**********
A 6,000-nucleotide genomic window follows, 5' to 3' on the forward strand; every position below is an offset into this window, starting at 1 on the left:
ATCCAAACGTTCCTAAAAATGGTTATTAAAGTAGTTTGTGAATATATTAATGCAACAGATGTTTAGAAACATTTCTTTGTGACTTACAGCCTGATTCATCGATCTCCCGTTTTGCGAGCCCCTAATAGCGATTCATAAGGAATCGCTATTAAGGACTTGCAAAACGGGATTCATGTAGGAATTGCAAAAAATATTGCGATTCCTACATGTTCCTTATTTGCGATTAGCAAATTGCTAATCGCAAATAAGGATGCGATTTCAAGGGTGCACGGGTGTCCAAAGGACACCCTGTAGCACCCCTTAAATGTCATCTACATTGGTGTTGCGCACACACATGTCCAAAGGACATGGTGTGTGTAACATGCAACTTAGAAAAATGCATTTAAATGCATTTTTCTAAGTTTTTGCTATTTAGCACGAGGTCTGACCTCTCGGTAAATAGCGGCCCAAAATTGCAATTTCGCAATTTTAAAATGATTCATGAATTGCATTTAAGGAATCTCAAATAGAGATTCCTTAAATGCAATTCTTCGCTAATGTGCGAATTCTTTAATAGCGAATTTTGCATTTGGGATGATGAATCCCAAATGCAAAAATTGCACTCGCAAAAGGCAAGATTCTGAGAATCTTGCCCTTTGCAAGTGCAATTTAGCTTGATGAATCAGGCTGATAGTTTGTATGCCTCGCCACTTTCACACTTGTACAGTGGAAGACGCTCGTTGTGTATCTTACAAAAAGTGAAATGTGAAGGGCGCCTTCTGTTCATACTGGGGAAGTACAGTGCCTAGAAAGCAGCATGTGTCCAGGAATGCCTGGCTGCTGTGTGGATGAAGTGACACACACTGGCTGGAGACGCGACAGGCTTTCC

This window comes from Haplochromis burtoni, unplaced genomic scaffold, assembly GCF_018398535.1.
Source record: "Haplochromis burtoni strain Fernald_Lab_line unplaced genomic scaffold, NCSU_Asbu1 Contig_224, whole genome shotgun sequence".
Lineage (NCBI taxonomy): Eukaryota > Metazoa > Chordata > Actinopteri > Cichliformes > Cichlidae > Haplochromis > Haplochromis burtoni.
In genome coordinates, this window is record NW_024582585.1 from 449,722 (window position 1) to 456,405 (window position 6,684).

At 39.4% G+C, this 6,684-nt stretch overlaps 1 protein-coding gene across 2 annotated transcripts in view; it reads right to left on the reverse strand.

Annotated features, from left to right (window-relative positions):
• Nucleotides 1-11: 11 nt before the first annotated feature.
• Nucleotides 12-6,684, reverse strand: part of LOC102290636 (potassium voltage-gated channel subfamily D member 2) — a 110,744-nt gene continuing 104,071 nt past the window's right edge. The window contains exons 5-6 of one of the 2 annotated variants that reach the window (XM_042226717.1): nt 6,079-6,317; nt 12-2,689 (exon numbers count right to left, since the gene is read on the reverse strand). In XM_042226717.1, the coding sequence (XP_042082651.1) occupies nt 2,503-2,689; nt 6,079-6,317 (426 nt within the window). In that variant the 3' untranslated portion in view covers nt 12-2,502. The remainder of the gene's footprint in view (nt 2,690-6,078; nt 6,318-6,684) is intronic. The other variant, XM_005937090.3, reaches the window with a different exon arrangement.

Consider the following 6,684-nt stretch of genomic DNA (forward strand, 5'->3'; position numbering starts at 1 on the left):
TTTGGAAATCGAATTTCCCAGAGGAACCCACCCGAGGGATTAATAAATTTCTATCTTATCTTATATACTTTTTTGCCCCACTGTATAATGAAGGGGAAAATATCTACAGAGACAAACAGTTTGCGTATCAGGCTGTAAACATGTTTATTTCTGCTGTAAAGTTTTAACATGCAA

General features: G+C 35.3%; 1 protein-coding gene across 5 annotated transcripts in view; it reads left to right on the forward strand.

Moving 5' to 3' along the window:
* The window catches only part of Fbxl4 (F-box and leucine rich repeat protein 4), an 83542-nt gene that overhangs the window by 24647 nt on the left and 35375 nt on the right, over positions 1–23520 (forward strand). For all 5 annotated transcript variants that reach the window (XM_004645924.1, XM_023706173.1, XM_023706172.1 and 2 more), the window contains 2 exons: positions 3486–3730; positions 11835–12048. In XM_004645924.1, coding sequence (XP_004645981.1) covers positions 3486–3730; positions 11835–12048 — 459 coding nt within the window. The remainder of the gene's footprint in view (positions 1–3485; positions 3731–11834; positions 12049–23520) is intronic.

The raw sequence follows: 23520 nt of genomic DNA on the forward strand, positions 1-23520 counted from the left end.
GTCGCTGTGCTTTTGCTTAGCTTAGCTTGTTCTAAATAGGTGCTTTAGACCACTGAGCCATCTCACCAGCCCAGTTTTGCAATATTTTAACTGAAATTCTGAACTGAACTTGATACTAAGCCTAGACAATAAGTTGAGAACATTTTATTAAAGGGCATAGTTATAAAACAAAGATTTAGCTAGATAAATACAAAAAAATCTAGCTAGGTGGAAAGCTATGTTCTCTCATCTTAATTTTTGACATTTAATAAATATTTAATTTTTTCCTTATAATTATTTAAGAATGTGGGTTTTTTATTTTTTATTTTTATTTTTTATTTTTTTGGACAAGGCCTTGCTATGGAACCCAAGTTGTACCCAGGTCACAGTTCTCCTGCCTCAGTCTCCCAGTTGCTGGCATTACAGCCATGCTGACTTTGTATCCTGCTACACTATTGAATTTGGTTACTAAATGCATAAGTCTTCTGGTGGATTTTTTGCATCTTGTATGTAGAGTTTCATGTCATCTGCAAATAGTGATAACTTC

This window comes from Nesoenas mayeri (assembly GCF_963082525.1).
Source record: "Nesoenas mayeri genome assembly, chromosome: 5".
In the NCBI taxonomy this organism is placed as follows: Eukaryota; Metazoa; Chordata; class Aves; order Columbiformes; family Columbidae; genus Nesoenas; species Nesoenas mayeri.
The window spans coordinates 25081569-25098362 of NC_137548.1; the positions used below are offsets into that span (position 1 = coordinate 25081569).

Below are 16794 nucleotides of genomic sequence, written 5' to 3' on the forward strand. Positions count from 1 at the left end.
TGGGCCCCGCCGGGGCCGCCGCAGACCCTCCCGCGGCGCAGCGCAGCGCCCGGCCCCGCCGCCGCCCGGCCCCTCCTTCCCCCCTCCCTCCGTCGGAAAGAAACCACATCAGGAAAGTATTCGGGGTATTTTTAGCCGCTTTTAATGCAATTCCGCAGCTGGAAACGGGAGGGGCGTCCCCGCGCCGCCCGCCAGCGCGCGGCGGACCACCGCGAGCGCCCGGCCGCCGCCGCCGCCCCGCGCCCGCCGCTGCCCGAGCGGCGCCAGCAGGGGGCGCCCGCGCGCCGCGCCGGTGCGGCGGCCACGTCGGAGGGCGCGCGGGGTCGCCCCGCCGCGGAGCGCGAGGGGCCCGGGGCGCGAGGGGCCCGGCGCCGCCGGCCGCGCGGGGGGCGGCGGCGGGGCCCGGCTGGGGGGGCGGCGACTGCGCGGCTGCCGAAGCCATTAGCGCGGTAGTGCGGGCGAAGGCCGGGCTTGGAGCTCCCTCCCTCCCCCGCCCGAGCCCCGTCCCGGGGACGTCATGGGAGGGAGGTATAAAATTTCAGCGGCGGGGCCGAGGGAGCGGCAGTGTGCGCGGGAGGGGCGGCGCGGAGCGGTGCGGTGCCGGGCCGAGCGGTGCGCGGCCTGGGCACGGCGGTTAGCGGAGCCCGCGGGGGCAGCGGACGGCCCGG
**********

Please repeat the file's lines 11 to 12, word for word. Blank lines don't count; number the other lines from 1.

Consider the following 6,684-nt stretch of genomic DNA (forward strand, 5'->3'; position numbering starts at 1 on the left):
TTTGGAAATCGAATTTCCCAGAGGAACCCACCCGAGGGATTAATAAATTTCTATCTTATCTTATATACTTTTTTGCCCCACTGTATAATGAAGGGGAAAATATCTACAGAGACAAACAGTTTGCGTATCAGGCTGTAAACATGTTTATTTCTGCTGTAAAGTTTTAACATGCAA